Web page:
In 2018, the DOL responded to a query regarding whether a “reasonable relationship” exists between a professional employee’s guaranteed weekly salary amount and the amount actually earned. The Fair Labor Standards Act’s “reasonable relationship” provision enables an employer to calculate “an exempt employee’s earnings on an hourly, daily, or shift basis, without losing the exemption or violating the salary basis requirement.”
The fundamentals of salaried-exempt status
A professional employee is exempt from the FLSA’s minimum wage and overtime pay requirements if he/she satisfies the act’s salary basis test and job duties criteria. Under the salary basis test, the employee must receive a guaranteed/predetermined minimum salary of $455 per week. This guaranteed salary amount cannot be reduced because of changes in the quality or quantity of work performed.
Generally, salaried-exempt employees can be paid extra as long as they receive their guaranteed salary amount. This extra compensation can be paid on any basis, such as bonus payment, flat sum, straight-time hourly pay, or time and one-half. But, in certain circumstances, there are limitations to that rule.
The DOL weighs in
The employer in question pays its exempt engineers a guaranteed weekly salary of $2,100, which is based on $70/hour for 30 hours/week. These employees receive their weekly salary of $2,100 even if they work fewer than 30 hours/week. However, if they work more than 30 hours/week, the employer pays them an extra $70/hour.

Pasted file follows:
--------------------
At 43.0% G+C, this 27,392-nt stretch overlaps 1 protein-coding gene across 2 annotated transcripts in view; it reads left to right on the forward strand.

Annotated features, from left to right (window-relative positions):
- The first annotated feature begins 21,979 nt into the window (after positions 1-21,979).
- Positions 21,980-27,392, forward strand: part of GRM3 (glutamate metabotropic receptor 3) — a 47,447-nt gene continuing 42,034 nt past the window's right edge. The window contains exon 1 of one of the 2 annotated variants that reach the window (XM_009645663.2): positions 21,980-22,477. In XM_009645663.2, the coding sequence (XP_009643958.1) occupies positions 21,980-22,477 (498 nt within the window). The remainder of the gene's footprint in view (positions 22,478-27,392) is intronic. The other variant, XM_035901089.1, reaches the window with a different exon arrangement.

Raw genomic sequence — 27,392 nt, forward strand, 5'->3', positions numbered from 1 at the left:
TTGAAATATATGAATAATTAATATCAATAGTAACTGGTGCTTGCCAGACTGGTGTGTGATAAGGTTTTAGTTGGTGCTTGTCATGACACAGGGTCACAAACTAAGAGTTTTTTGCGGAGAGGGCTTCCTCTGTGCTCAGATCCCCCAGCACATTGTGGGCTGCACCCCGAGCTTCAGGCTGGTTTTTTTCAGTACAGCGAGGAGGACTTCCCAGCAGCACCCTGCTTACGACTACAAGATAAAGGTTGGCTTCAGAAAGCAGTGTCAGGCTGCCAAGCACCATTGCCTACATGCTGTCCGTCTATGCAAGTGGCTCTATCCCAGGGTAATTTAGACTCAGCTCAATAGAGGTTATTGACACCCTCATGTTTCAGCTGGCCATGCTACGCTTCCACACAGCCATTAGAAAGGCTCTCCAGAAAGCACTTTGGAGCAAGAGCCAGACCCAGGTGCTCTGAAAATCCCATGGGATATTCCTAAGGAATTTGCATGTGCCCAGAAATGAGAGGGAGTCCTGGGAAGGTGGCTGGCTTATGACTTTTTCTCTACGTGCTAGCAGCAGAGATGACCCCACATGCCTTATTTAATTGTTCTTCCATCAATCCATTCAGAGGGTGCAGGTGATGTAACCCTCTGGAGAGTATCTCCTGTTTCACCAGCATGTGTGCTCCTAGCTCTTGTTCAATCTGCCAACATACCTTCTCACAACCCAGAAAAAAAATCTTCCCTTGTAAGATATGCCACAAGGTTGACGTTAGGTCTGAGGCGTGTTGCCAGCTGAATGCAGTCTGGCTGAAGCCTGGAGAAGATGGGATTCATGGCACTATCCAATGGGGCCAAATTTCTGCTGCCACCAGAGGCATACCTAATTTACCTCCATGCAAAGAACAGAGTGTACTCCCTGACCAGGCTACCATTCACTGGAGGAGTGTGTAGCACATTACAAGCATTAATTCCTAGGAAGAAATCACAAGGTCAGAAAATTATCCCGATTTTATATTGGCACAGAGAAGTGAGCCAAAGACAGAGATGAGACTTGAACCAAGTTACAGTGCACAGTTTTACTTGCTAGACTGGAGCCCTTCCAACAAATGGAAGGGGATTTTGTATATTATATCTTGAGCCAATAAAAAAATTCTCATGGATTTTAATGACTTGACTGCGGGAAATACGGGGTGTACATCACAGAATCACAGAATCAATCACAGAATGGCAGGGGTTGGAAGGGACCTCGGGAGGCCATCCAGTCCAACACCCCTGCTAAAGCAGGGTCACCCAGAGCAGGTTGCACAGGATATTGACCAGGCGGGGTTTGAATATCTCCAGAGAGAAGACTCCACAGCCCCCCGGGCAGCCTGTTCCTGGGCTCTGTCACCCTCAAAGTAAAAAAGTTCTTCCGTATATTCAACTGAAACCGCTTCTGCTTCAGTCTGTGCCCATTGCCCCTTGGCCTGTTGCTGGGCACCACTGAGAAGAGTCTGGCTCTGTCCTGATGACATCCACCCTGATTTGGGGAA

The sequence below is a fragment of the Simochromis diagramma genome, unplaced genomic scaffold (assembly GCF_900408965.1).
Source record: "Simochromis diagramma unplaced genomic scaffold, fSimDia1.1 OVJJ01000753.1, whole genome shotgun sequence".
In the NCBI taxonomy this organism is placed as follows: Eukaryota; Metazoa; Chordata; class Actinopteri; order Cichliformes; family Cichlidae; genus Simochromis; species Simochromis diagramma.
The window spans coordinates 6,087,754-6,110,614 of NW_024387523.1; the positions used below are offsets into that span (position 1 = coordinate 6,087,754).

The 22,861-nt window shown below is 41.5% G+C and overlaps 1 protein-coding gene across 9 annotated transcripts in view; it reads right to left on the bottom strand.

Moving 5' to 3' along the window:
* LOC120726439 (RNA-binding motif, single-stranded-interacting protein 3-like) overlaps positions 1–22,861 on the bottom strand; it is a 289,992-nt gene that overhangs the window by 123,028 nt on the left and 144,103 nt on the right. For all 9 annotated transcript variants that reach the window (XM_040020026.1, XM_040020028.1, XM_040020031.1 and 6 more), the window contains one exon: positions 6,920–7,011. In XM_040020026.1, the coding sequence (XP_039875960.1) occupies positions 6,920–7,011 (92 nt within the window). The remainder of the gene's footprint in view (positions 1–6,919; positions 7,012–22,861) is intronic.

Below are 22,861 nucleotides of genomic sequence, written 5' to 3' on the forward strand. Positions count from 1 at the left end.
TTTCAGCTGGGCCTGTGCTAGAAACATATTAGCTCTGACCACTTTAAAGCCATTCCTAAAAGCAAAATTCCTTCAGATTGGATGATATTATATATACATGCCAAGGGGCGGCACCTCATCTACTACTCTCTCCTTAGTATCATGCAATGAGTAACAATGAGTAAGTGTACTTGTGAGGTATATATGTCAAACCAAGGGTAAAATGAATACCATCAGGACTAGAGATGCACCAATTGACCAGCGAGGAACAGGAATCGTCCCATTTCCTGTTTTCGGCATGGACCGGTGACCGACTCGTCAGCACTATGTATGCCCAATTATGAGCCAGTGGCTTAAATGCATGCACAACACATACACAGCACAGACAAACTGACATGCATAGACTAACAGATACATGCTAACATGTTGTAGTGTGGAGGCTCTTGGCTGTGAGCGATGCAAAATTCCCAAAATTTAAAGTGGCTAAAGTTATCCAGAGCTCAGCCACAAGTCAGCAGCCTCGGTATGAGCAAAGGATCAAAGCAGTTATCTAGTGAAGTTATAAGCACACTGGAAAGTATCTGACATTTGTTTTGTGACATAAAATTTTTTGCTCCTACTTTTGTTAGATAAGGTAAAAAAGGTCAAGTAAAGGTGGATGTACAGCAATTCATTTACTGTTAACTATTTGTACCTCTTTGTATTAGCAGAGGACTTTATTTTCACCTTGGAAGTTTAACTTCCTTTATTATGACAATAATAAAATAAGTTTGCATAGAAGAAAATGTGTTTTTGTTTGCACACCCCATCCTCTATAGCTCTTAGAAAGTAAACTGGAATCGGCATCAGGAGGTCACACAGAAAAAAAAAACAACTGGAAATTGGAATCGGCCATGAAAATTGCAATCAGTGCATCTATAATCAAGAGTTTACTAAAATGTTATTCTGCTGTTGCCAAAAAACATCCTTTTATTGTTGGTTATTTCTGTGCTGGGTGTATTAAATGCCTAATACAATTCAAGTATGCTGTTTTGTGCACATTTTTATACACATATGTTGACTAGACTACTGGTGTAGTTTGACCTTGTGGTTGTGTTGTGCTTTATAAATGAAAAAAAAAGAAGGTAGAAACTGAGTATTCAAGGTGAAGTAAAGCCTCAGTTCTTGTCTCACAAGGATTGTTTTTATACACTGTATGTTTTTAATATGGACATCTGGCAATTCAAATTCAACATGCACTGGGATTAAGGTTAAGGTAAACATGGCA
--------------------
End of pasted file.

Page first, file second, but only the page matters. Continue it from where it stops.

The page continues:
As stated earlier, to be able to calculate an exempt employee’s earnings on an hourly, daily or shift basis — and pay him/her extra — there must be a reasonable relationship between the guaranteed salary amount and how much the employee actually earns.
The DOL opinion letter defines a reasonable relationship as “when the weekly guarantee is roughly equivalent to the employee’s usual earnings at the assigned hourly … rate for the employee’s normal scheduled workweek.“
The DOL’s conclusion
The additional pay for hours beyond 30 is permissible if a reasonable relationship exists between the guaranteed salary amount and the usual earnings. Ultimately, a reasonable relationship exists if the employee earns up to 1.5 times the guaranteed salary amount — in which case, the employee gets to keep the exemption.
However, based on the information provided in the query, the DOL found that the engineers’ usual earnings were nearly 1.8 times (almost double) the guaranteed weekly salary amount — and did not satisfy the reasonable relationship test. In other words, earning as much as 1.8 times the guaranteed salary amount could cause the employee to lose the exemption.
While this DOL opinion can serve as a guidepost for other employers with similar situations, it should not be viewed as a blanket solution. The takeaway here is that if you’d like to pay your salaried-exempt employees extra or on an hourly basis, be sure to seek expert assistance.
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